The market share for the Dairy Producer A is 15% for the regular milk product; however, this capacity is the second lowest capacity after UHT, which is placed at 10%. The rest of the types of the products are higher than the first two with reduced fat at 25%, non-fat at 45%, and flavored milk at 20%. This increase in market share could have been caused by the way the firm has carried out its marketing strategies. For instance, some firms have taken seriously the marketing means to ensure that their product remains relevant in the market and able to compete above other products. From this exhibit 5, it can be expected that there would be an increase in sales that will consequently increase the market share for all the products highlighted. In this exhibit, different milk products have a growth in their popularity and this trend is expected to go up through the stages until the decline stage is reached (Ferrell, 2016). However, with proper marketing and change of ideas and tact, the firms are able to re-energize their promotional strategies such as an advertisement, sales and distribution efficiency, packaging etc. In the year 2010, the case has indicated that there is a tremendous improvement in consumption of all the milk products and in this effect, the sales volume will have to improve.  

Decline stage

Supermarkets take the lead in the distribution and selling of the dairy products. They act as the main selling points as far as the dairy products are concerned. It can be deduced from the case study that the supermarkets affect the prices in a manner that has a greater impact on small-scale retailers. For instance, it is clear that the prices charged by the supermarkets are sometimes lower than those charged by the small-scale retailers are. This is because the supermarkets stock huge quantities and they also deal directly with the producers (Peter & Olson, 2010). The action of supermarkets also has a negative effect on the dairy producers because they stock a big volume and this makes the farmers have a lot to do to ensure there is a constant flow of milk into the market. The big supermarkets have the ability to also import dairy products. This can have an adverse impact on the prices of such products in the local economy.

I would recommend that the dairy product producers should take an initiative to increase their production capacity to meet the requirements of the supermarkets. In this case, they would be able to compete favorably with the other international dairy firms and try as much as possible to be able to equalize the prices.

References

Brooksbank, R. (2011). The Anatomy of Marketing Positioning Strategy.

Marketing Intelligence & Planning, 12(4), 10-14. https://dx.doi.org/10.1108/02634509410060695 Buttle, F. (2010). The marketing strategy worksheet—A practical planning tool.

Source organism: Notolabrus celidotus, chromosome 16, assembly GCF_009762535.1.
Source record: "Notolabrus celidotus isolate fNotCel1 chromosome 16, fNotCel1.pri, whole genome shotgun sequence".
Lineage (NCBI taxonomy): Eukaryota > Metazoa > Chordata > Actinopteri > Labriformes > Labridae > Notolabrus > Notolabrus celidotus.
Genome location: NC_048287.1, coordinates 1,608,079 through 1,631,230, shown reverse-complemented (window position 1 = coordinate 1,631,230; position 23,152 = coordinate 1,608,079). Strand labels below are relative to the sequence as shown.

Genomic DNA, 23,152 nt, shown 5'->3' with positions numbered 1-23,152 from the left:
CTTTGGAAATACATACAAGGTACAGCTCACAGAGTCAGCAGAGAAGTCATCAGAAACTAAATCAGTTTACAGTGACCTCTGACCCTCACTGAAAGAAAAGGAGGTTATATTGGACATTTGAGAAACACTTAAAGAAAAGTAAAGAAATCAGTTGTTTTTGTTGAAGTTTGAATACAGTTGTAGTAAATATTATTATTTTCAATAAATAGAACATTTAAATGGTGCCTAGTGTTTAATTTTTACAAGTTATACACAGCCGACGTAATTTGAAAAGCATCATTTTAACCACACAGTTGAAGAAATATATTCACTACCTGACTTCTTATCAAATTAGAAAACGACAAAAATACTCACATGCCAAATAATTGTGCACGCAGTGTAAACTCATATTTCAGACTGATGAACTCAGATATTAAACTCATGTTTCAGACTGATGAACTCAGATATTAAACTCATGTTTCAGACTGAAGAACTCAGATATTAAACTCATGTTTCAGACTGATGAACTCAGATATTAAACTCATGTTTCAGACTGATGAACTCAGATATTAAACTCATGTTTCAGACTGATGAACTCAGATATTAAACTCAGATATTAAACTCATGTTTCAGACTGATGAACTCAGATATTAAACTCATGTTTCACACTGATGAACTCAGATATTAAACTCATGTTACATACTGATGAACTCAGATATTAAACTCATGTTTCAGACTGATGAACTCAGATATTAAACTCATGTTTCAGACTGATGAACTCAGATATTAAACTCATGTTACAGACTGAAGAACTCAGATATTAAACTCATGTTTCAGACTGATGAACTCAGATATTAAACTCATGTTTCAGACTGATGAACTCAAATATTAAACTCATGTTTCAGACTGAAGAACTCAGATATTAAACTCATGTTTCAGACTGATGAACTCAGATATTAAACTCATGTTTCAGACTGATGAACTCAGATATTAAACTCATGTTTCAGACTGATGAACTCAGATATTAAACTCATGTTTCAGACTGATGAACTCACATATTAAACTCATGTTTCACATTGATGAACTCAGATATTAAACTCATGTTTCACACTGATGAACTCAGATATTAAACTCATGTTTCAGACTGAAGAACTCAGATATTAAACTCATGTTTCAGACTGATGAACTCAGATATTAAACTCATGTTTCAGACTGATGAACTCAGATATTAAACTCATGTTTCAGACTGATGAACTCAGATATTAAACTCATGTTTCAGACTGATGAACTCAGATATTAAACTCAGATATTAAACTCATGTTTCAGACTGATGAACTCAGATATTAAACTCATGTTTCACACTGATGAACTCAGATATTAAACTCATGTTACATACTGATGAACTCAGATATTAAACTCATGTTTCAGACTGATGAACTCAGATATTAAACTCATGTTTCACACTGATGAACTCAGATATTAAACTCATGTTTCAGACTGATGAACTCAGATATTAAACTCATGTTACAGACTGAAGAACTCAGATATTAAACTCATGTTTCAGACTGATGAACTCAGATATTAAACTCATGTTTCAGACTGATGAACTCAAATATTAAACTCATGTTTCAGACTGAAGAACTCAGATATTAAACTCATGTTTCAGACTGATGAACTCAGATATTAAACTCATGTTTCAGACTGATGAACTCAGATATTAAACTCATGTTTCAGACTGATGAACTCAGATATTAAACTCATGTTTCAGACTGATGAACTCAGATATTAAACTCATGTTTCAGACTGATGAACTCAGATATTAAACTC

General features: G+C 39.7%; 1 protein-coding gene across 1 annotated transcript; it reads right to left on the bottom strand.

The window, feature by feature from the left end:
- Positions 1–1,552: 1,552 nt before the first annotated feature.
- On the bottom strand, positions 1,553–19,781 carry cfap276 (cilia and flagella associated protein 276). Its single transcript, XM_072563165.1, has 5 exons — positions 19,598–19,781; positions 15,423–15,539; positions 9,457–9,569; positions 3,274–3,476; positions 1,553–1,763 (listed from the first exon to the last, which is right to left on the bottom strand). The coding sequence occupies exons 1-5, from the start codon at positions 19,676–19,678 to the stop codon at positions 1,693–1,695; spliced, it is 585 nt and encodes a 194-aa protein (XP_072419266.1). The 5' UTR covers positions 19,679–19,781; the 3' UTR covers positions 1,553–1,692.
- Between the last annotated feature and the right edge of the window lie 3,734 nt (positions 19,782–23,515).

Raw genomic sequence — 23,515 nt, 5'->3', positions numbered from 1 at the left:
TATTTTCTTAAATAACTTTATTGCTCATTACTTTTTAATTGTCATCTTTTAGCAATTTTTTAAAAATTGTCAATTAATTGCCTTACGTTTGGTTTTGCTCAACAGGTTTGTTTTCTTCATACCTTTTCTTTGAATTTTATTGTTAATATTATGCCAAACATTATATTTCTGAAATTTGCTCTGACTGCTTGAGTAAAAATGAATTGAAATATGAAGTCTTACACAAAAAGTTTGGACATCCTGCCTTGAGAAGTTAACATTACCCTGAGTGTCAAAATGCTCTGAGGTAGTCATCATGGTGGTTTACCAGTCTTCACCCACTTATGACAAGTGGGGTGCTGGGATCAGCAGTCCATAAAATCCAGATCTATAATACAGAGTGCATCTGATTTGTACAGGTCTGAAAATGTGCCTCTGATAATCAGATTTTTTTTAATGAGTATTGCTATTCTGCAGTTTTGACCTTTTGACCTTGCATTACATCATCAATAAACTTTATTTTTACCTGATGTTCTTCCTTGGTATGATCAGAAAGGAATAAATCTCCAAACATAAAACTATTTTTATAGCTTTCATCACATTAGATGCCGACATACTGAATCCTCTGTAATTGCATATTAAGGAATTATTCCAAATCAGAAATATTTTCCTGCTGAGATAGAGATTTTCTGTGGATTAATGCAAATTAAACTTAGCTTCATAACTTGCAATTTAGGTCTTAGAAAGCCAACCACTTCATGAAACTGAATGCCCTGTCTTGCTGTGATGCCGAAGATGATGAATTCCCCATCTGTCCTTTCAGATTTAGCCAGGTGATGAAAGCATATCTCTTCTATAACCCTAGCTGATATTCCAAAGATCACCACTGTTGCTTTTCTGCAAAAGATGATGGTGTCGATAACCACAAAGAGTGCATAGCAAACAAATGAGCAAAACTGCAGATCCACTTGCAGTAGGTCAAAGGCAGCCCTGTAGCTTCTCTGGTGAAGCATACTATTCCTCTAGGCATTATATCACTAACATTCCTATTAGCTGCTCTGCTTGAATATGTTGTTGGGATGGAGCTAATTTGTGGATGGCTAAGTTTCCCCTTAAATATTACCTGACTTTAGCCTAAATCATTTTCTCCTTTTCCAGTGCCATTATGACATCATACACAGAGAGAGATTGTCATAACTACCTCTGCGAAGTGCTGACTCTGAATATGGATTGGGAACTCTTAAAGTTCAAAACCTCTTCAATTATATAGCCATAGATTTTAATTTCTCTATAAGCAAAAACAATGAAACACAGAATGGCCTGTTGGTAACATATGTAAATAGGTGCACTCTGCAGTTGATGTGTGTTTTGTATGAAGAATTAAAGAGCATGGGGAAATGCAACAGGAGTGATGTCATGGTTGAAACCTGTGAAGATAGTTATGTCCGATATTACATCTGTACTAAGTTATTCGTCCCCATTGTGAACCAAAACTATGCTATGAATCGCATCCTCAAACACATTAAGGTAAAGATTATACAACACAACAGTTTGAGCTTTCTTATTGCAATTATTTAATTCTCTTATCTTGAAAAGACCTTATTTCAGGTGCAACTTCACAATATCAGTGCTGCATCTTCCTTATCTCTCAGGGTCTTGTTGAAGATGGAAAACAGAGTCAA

Long Range Planning, 18(4), 80-88. https://dx.doi.org/10.1016/0024-6301(85)90088-3 Cadogan, J. (2009). Marketing strategy. Los Angeles [u.a.]: Sage.

Chisnall, P. (2012). Marketing strategy and plans: Systematic marketing management.

Long Range Planning, 13(1), 99. https://dx.doi.org/10.1016/0024-6301(80)90070-9 Dobni, B., Dobni, D., & Luffman, G. (2001). Behavioral approaches to marketing

strategy implementation. Marketing Intelligence & Planning, 19(6), 400-408. https://dx.doi.org/10.1108/02634500110405405 Doole, I., Lowe, R., & Kenyon, A. (2016). International marketing strategy.

Andover, Hampshire: Cengage Learning EMEA.

Ferrell, O. (2016). Marketing strategy. [S.l.]: Cengage Learning.

Hopkins, D. (2013). New emphases in product planning and strategy development.

Industrial Marketing Management, 6(6), 410-419. https://dx.doi.org/10.1016/0019-8501(77)90003-7 Jain, S., & Jain, S. (2012). Marketing. South Melbourne, Victoria: Cengage Learning Australia.

Jenster, P., & Hover, D. (2014). How to focus marketing intelligence to serve strategy.

Planning Review, 20(4), 32-36. https://dx.doi.org/10.1108/eb054365 Loudenback, L., & Kelley, E. (2013). Marketing Planning and Competitive Strategy.

Journal Of Marketing, 36(4), 113. https://dx.doi.org/10.2307/1250442

Nash, E. (2015). Direct marketing. New York: McGraw Hill.

Peter, J., & Olson, J. (2010). Consumer behavior & marketing strategy. New York:

McGraw-Hill Irwin.

Phelps, E. (2012). Marketing planning & strategy. Industrial Marketing Management, 10(4), 307-309. https://dx.doi.org/10.1016/0019-8501(81)90042-0

Phillips, D. (2011). Product Development: Where Planning and Marketing Meet.

Journal Of Business Strategy, 11(5), 13-16. https://dx.doi.org/10.1108/eb060080 Wind, Y., & Claycamp, H. (2013). Planning Product Line Strategy: A Matrix

Approach. Journal Of Marketing, 40(1), 2. https://dx.doi.org/10.2307/1250669